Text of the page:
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CORBA comparison with distributed computing architectures?

Distributed computing consisting of Service Provider and Service User
Distributed computing consisting of Service Provider and Service User
The basic idea centers around a software component that provides some service:
  1. data retrieval,
  2. calculations,
  3. hotel reservation,
  4. service management metrics,
  5. supply chain,
  6. mobile payment
There are also other software components that wish to make use of the provider's services.
Distributed computing allows the two components, provider and user to communicate across a network.

Summary of Key Corba Features

  1. Naming Service: The CORBA naming service provides a naming structure for remote objects.
  2. Event Service: Another COS that provides a supplier-consumer communication model that creates asynchronous communication between the objects via an Event Channel. The flow of data into the Event Channel is handled by supplier objects, while the flow of data out of the event channel is handled by consumer objects. The Event Service supports both the push and pull model. In the push model, supplier objects control the flow of data by pushing it to consumers and in the pull model, consumer objects control the flow of data by pulling data from the supplier. Instead of directly communicating with each other, the supplier and consumer can each obtain a proxy object from the Event Channel and communicate with it. Supplier objects obtain a consumer proxy and the consumer objects acquire a supplier proxy.
  3. Life Cycle Service: The Life Cycle Service defines conventions for creating, deleting, copying and moving objects. Because CORBA-based environments support distributed objects, life cycle services define services and conventions that allow clients to perform life cycle operations on objects in different locations.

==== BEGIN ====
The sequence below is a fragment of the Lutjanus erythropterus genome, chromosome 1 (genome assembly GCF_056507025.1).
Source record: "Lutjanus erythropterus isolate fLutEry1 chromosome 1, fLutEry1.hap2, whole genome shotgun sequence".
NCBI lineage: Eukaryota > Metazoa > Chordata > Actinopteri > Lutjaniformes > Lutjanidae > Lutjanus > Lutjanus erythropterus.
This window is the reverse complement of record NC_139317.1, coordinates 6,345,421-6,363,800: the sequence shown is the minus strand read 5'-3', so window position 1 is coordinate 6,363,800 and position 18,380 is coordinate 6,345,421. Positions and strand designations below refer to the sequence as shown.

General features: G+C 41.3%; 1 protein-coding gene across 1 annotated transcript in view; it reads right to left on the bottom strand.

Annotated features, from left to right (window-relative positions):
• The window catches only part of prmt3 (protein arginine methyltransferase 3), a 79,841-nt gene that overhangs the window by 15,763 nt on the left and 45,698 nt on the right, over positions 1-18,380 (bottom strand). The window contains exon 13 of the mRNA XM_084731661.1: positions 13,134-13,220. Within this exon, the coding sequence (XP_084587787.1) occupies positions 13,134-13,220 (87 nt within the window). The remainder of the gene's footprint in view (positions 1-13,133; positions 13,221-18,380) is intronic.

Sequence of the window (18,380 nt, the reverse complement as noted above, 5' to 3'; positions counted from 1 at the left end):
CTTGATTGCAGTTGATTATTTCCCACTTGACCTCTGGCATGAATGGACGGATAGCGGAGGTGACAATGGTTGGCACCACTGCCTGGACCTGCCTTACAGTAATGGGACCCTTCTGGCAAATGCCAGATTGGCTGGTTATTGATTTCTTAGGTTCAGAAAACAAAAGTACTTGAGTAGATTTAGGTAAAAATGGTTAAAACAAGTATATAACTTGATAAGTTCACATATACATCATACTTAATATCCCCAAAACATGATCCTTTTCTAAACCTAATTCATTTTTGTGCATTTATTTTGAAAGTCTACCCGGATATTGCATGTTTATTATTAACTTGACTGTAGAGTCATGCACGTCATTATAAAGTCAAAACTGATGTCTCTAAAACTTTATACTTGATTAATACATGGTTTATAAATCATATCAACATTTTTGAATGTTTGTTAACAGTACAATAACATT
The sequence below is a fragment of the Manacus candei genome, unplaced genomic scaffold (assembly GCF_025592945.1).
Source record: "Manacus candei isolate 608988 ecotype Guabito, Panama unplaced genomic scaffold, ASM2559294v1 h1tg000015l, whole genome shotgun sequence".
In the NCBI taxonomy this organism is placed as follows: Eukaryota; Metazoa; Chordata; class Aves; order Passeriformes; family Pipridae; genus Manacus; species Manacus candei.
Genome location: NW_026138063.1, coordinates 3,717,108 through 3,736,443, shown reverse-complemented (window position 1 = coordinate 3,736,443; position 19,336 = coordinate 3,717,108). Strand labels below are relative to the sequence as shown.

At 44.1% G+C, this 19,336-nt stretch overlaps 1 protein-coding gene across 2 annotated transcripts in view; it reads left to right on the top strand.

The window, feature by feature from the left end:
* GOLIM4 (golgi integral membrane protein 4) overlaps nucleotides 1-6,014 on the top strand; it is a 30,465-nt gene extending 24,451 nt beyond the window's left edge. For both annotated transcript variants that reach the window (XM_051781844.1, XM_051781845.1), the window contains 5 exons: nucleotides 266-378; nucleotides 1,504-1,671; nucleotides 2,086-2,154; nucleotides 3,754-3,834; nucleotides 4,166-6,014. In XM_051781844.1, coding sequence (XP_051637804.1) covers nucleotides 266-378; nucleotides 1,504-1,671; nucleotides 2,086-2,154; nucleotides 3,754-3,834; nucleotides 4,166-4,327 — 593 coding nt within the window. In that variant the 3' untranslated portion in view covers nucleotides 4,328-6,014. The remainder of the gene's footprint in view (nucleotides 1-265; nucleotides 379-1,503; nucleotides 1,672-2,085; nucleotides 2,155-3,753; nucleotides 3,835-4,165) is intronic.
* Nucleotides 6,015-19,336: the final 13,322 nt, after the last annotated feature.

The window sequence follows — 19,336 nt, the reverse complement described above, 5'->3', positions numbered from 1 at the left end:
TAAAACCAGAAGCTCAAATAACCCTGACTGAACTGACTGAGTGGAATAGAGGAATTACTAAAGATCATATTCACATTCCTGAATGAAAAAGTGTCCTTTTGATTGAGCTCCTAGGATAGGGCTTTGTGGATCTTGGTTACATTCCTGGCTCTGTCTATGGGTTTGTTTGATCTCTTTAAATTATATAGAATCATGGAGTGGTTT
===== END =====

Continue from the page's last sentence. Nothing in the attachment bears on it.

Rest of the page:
4. Persistent Object Service: The Persistent Object Service (POS) provides a set of common interfaces to the mechanisms used for retaining and managing the persistent state of objects.
  5. Transaction Service: The Transaction Service supports multiple transaction models, including the flat (mandatory in the specification) and nested (optional) models.
  6. Concurrency Control Service: The Concurrency Control Service enables multiple clients to coordinate their access to shared resources. Coordinating access to a resource means that when multiple, concurrent clients access a single resource, any conflicting actions by the clients are reconciled so that the resource remains in a consistent state.
  7. Relationship Service: The Relationship Service allows entities and relationships to be explicitly represented. Entities are represented as CORBA objects. The service defines two new kinds of objects: relationships and roles. A role represents a CORBA object in a relationship. The Relationship interface can be extended to add relationshipspecific attributes and operations. In addition, relationships of arbitrary degree can be defined. Similarly, the Role interface can be extended to add role-specific attributes and operations.
  8. Externalization Service: The Externalization Service defines protocols and conventions for externalizing and internalizing objects. Externalizing an object is to record the object state in a stream of data (in memory, on a disk file, across the network, and so forth) and then be internalized into a new object in the same or a different process. The externalized object can exist for arbitrary amounts of time, be transported by means outside of the ORB, and be internalized in a different, disconnected ORB. For portability, clients can request that externalized data be stored in a file whose format is defined with the Externalization Service Specification.